Haydee Torres Manresa

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Haydee's Story

My sister, Aleida, and I arrived on September 12, 1961; I was 10 and she was 7. I remember very little of our departure from Cuba and our arrival in Miami. I don’t remember who greeted us and took us to the Kendall facility.

After two days in the Kendall camp we were sent to an orphanage in Buffalo, NY. The name of the orphanage was Immaculate Heart of Mary. I have terrible memories of our lives in the orphanage. The first thing they did was separate my sister and I and put us in separate groups and sleeping rooms. After a few days of my sister not talking, eating or sleeping, they moved me to be with her. The nun that was in charge of our floor and the nun that was principal of the orphanage were not kind at all. It took almost a week before I was allowed to contact my parents in Cuba to let them know where we were. They would withhold from us the letters our parents wrote until one day that I went to the office and found a stack of five letters on the principal’s desk. My sister will not discuss her experiences during this time. However, several years ago she took a family trip to New York and drove by to see the orphanage. She found that it had been abandoned and some walls were crumbling. She went in, piced up and brought back two red bricks. I still have mine and use it as a door stop.

After a couple of months in the orphanage, we started weekend visits to a wonderful family in Arcade, NY, which eventually became our foster home. By December we were living with them. They were farmers; dairy cows, fields of corn, production of maple syrup, a whole new experience for us that we enjoyed. They had 4 children, a girl my age and three younger boys. My sister and I were treated no different than their own, bless them. We kept in touch with them for many years after we left their home.

My parents and younger sister (4 years old at the time) came from Cuba via Jamaica in May of 1962. We reunited in Miami a few months later and moved to Belle Glade, Florida, where my father worked as a chemical engineer. Sadly, my father passed away the following year and our happy family life was again disrupted. We moved to Miami to live with kind and excellent friends who took us in. Eventually my mother started working in a “factoria”, learned how to drive and then devoted the rest of her life to my sisters and I. She’s my role model and idol.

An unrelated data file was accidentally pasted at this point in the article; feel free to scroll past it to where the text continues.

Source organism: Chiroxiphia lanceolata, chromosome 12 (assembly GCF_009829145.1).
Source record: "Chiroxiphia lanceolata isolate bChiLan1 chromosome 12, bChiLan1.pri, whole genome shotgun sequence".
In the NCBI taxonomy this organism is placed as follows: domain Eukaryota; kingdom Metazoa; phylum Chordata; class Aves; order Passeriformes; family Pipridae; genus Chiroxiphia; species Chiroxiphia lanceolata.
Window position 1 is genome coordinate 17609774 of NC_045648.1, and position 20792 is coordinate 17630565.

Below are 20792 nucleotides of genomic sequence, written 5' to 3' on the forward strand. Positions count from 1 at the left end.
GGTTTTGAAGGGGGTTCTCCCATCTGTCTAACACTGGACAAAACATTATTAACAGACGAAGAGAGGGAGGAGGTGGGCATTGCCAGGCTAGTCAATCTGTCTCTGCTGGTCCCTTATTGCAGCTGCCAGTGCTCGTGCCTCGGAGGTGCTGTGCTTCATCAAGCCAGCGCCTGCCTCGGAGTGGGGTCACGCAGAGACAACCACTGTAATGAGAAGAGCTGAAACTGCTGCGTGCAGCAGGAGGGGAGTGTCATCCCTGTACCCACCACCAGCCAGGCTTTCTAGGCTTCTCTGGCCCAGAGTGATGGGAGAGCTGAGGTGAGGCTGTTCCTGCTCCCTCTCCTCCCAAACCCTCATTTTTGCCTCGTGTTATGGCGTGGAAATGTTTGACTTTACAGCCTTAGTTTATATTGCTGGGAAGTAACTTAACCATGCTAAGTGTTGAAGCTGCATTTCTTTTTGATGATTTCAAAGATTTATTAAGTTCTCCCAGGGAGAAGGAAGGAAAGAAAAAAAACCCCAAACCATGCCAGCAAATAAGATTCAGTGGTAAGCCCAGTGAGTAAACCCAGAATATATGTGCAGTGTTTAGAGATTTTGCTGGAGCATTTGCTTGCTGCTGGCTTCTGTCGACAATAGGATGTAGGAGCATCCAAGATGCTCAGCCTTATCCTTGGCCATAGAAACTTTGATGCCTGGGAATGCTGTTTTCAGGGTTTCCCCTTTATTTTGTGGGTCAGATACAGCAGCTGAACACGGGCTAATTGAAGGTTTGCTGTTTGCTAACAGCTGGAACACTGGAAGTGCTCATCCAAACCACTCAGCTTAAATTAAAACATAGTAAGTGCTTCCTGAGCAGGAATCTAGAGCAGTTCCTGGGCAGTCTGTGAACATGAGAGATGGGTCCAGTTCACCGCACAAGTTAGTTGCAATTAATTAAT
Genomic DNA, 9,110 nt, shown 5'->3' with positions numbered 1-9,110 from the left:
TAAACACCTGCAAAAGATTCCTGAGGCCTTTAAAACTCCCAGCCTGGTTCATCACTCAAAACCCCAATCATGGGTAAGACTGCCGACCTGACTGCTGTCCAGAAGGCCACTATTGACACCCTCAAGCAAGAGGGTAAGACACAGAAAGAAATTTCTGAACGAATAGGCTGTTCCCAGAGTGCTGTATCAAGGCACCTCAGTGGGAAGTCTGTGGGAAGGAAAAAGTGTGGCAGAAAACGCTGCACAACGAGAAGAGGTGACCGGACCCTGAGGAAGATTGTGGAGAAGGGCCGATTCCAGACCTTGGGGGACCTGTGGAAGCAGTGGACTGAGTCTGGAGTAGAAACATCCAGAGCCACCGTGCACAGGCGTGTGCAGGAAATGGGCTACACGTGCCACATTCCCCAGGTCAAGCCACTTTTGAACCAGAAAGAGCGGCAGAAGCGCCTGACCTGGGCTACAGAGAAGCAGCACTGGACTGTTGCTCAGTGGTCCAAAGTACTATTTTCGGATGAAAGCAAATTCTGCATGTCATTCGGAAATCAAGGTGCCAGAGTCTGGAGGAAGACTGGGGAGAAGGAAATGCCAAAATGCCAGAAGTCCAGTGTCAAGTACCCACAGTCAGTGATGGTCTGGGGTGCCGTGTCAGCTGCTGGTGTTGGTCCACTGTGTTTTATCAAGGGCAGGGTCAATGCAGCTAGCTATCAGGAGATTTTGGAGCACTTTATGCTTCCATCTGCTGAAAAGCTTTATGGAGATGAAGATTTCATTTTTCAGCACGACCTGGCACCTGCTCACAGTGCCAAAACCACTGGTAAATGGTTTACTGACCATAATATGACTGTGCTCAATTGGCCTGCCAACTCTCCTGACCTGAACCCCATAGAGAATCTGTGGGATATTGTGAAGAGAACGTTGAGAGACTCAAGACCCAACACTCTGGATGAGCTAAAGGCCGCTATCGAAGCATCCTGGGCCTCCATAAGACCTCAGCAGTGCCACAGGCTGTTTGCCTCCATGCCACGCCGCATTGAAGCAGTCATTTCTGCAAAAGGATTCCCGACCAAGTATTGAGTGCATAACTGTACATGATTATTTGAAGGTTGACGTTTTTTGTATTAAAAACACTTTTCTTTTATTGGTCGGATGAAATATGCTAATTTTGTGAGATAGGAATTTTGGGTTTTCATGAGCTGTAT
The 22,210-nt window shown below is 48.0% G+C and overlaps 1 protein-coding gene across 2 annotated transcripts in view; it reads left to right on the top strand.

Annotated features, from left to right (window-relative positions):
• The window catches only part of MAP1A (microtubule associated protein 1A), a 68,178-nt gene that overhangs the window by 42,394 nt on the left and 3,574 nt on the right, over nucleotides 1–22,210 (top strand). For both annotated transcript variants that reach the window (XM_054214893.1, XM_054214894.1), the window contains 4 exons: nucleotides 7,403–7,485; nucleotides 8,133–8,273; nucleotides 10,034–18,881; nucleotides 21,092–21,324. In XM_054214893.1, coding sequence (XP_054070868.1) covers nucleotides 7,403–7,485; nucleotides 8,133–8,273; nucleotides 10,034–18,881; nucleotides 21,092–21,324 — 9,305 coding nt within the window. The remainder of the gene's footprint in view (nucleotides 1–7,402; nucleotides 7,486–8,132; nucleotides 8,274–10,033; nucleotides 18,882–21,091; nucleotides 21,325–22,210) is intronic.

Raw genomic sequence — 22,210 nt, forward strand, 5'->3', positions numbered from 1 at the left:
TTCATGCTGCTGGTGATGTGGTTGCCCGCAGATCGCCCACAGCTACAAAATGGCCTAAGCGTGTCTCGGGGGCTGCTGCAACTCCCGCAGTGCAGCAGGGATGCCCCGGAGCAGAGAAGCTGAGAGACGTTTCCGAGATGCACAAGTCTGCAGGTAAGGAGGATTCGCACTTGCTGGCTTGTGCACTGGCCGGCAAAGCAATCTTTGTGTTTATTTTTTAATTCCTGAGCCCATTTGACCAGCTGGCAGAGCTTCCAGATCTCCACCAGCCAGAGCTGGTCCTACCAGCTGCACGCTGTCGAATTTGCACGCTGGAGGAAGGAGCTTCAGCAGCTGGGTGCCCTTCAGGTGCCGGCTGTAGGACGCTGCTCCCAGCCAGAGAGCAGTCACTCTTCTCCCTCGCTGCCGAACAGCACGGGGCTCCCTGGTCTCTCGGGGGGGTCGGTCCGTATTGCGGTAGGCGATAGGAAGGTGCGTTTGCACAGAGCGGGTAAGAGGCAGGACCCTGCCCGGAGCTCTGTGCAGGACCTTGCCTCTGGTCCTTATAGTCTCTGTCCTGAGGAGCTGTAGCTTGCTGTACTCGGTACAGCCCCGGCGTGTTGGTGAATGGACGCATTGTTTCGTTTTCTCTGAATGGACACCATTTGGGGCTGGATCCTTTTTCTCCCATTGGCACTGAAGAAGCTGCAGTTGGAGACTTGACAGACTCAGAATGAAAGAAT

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Hi my friend and I would like to meet you and interview you. We are intersed in your story due to the fact that we are working on a project about Operation Peter Pan. We will be honor to meet you !

Message by Maria | Mar 21st 2014

Haydee. I am Isabel Martinez. I was at Immaculate Heart /Buffalo from Dec 17,1961 to August 1962. In my group I remember Lourdes and her sister Teresita

Message by Isabel Martinez Hernandez | Mar 15th 2014

Haydee has uploaded new photos.

Status update | Oct 26th 2010

BTW, did you get her name on arrival and see if we can locate her here? :)

Message by Susy Rodriguez | Jul 28th 2010

Great story, Haydee! I was wondering where you were going w/it on the previous message that was cut off. I'm happy to see the full thing. That's one thing I've discovered in the past year, as soon as 2 people identify themselves as Pedro Pan, all barriers tumble to the ground and it's like catching up with a long lost relative. That is sooooooooo great! Un abrazo PP.

Message by Susy Rodriguez | Jul 28th 2010

I would like to share this with you. I was in Marco Island last week with my family for a week of relaxation. My husband and I were at the beach and a man (Americano) stopped to ask us a question about the island. We got to talking and he told us he’s from Hartford, Connecticut and Cuban by marriage. When we asked him how he met his Cuban wife in Hartford, he told us she was a Pedro Pan who has lived in Hartford since 1962. Immediately I told him I am also a Pedro Pan and that I would love to meet his wife. He is was very personable, told us he loves Cubans and that we all have a “story to tell”. About an hour later he came back with his wife, Teresa. Teresa and I hugged, kissed and shared our experiences. It was very emotional; here we were, two women who had never met but with a very strong common bond. The connections, the ties, the emotions, that binds all Pedro Pans is very powerful and unique. It makes me proud!

Message by Haydee Torres Mestre | Jul 28th 2010

Hayde, Hi, I'm Bruce Reisdorf, the youngest of the 4 children "from the farm in Arcade". My wife, Anita & I have 1 son, Alex and we have lived in Metropolitan New York for about 30 yrs. We enjoyed visiting Miami last year when we took Alex to the "Ultra Music Festival" in downtown Miami. His kind of music-not ours-way too loud!! We enjoyed some great Cuban food and learned a new word-mojito. Would love to re-connect w/ you.

Message by Bruce Reisdorf | Jan 17th 2010

Hello Haydeé, mi hermanita del orfelinato de Buffalo. I wish I had gone back to see the orphanage building before it was demolished. But, such is life! It was nice speaking with you yesterday. Muchos cariños, Eloísa

Message by Eloísa Echazábal | Jan 17th 2010

Hi Haydee, I am Roseanne, Mariannes sister who you lived with. Marianne passed away Sept 26 2006. Joe is 92 and lives alone in their house near me. Rosemary died of heart problems at age 20. Mirtha is coming to see me on Feb 11. My email is rpogo165@yahoo.com. Say hello to Aleida and your Mom. Let me know all you girls. Love Roseanne

Message by Roseanne Torrey Kern | Jan 16th 2010

Haydee que bueno que te encontre. Yo soy Mirta la que fue a vivir con Roseanne, la hermana de Marianne en Buffalo. Me encantaria verlas. Besos, Mirta

Message by Mirta Iglesias | Jan 15th 2010

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